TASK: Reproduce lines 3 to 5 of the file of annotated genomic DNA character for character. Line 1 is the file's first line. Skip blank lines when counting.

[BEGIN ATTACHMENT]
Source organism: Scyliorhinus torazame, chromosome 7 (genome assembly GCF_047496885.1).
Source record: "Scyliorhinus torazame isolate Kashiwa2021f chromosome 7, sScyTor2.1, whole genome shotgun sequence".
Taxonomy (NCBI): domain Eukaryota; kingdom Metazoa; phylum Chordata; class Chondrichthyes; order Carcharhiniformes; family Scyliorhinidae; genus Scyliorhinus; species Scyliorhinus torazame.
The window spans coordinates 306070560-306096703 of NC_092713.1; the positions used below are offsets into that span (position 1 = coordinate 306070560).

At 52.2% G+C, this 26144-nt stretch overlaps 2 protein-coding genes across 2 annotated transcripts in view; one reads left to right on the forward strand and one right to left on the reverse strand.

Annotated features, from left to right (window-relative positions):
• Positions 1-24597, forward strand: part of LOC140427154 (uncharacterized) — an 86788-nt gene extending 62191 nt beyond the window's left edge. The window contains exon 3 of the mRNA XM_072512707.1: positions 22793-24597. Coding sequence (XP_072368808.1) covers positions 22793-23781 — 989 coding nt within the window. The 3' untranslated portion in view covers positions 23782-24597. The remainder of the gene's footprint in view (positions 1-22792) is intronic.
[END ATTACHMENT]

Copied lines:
Taxonomy (NCBI): domain Eukaryota; kingdom Metazoa; phylum Chordata; class Chondrichthyes; order Carcharhiniformes; family Scyliorhinidae; genus Scyliorhinus; species Scyliorhinus torazame.
The window spans coordinates 306070560-306096703 of NC_092713.1; the positions used below are offsets into that span (position 1 = coordinate 306070560).

At 52.2% G+C, this 26144-nt stretch overlaps 2 protein-coding genes across 2 annotated transcripts in view; one reads left to right on the forward strand and one right to left on the reverse strand.